The focal reducer is the opposite of the focal extender: it reduces the equivalent focal length while increasing the brightness of the lens. It's been used for a long time in astronomy. Basically, you take a lens made for full frame and adapt it to the smaller micro 4/3 sensor with a kind of magnifying glass instead of a standard adapter.

EF to micro 4/3 adapter

EF to micro 4/3 adapter

Usually with micro 4/3, if you use a full frame lens, the resulting field of view will be as if you would take that focal length and multiply it by 2. So, for example, a 35mm would have a field of view of a 70mm on a full frame camera. The focal reducer multiplies that by 0.71. It also multiplies the aperture of the lens by the same number. So that 35mm f/1.4 would be equivalent to a 50mm f/1.0 on a micro 4/3 camera. The depth of field is affected by that factor too. Here are some pictures taken with a Bower 35mm f/1.4 and a no-name Focal Reducer.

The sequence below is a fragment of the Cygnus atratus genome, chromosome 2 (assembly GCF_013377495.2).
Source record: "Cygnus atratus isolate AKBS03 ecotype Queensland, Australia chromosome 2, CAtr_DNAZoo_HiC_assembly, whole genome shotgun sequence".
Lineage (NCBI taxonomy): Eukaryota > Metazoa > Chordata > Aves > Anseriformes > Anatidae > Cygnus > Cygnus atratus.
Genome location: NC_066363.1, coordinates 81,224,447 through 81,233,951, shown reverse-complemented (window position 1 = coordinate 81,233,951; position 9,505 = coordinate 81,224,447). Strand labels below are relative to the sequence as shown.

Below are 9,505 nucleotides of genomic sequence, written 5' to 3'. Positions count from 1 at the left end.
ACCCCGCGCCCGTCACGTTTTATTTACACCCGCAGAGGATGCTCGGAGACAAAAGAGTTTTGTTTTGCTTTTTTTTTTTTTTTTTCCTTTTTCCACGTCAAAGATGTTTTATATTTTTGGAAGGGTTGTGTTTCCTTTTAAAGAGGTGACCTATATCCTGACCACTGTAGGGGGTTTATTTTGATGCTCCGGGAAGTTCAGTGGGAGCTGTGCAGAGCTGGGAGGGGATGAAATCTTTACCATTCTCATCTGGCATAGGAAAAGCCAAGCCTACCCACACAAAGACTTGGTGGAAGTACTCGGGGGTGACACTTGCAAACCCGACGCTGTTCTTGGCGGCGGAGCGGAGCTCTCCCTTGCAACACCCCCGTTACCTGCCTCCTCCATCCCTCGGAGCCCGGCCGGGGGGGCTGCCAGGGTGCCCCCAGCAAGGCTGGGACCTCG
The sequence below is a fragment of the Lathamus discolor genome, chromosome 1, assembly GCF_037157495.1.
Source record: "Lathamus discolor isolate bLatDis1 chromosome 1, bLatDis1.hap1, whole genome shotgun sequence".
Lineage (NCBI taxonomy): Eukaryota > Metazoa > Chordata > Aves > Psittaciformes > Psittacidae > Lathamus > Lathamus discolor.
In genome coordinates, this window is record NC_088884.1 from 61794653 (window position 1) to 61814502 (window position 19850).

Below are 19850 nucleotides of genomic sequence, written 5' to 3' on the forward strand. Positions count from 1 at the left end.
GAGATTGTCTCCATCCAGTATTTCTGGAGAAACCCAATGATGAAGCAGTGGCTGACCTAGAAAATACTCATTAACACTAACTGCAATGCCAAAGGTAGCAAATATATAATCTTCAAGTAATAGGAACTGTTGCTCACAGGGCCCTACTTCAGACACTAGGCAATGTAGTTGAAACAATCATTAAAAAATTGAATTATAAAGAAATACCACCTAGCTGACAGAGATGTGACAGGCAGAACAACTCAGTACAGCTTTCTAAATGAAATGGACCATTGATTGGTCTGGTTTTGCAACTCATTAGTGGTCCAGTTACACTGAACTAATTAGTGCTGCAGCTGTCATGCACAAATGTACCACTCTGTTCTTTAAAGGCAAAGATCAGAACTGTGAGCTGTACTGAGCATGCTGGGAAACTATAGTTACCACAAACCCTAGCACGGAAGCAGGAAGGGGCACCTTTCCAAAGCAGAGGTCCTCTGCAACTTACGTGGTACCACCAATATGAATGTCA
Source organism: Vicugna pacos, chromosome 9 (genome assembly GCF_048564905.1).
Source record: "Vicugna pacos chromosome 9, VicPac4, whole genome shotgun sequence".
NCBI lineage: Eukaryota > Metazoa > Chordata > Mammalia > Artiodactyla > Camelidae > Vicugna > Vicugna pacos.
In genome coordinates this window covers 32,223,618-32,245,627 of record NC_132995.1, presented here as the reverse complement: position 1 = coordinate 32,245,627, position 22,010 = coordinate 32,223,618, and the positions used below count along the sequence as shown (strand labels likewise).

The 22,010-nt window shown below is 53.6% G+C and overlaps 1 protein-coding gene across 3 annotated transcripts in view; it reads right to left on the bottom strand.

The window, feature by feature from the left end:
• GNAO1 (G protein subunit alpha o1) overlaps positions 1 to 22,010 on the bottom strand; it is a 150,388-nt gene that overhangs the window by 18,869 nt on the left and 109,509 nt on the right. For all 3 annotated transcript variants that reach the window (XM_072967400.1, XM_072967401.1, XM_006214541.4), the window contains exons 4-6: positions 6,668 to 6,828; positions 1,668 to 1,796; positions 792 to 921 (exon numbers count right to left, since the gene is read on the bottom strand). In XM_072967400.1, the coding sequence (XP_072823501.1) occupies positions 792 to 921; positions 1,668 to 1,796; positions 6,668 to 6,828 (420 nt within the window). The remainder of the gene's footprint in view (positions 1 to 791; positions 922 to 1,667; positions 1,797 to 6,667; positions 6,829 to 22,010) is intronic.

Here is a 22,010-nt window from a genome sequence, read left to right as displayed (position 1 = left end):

EDIT: After Samuel's comment, I checked and only shot once into the sun with the lens. I got some flare but not sure if it is from the lens or the focal reducer. In any case, I like the flare that it produces. Two examples:


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